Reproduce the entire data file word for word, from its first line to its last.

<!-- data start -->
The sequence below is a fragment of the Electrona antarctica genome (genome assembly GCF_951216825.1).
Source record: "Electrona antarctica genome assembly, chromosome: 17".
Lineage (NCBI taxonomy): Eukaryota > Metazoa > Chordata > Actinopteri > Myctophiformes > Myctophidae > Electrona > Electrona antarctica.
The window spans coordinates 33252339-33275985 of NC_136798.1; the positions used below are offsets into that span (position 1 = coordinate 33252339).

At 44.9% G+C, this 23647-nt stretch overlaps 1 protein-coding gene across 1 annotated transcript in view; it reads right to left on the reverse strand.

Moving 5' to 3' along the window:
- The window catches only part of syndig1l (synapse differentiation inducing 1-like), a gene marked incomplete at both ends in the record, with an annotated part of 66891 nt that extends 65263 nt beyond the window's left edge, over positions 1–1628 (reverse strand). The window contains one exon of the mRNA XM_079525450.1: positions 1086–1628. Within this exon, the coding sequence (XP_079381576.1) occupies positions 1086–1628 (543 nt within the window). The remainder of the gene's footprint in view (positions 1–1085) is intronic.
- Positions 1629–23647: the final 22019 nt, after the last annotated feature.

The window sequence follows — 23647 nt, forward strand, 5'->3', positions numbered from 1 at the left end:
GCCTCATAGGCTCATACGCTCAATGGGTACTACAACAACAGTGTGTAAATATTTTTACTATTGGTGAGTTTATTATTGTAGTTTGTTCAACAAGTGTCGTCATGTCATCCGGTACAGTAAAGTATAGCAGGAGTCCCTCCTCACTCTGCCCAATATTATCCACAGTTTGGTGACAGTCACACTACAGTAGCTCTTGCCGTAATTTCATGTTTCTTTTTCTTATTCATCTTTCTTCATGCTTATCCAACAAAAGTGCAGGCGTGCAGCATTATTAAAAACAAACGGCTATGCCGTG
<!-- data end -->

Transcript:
The sequence below is a fragment of the Electrona antarctica genome (genome assembly GCF_951216825.1).
Source record: "Electrona antarctica genome assembly, chromosome: 17".
Lineage (NCBI taxonomy): Eukaryota > Metazoa > Chordata > Actinopteri > Myctophiformes > Myctophidae > Electrona > Electrona antarctica.
The window spans coordinates 33252339-33275985 of NC_136798.1; the positions used below are offsets into that span (position 1 = coordinate 33252339).

At 44.9% G+C, this 23647-nt stretch overlaps 1 protein-coding gene across 1 annotated transcript in view; it reads right to left on the reverse strand.

Moving 5' to 3' along the window:
- The window catches only part of syndig1l (synapse differentiation inducing 1-like), a gene marked incomplete at both ends in the record, with an annotated part of 66891 nt that extends 65263 nt beyond the window's left edge, over positions 1–1628 (reverse strand). The window contains one exon of the mRNA XM_079525450.1: positions 1086–1628. Within this exon, the coding sequence (XP_079381576.1) occupies positions 1086–1628 (543 nt within the window). The remainder of the gene's footprint in view (positions 1–1085) is intronic.
- Positions 1629–23647: the final 22019 nt, after the last annotated feature.

The window sequence follows — 23647 nt, forward strand, 5'->3', positions numbered from 1 at the left end:
GCCTCATAGGCTCATACGCTCAATGGGTACTACAACAACAGTGTGTAAATATTTTTACTATTGGTGAGTTTATTATTGTAGTTTGTTCAACAAGTGTCGTCATGTCATCCGGTACAGTAAAGTATAGCAGGAGTCCCTCCTCACTCTGCCCAATATTATCCACAGTTTGGTGACAGTCACACTACAGTAGCTCTTGCCGTAATTTCATGTTTCTTTTTCTTATTCATCTTTCTTCATGCTTATCCAACAAAAGTGCAGGCGTGCAGCATTATTAAAAACAAACGGCTATGCCGTG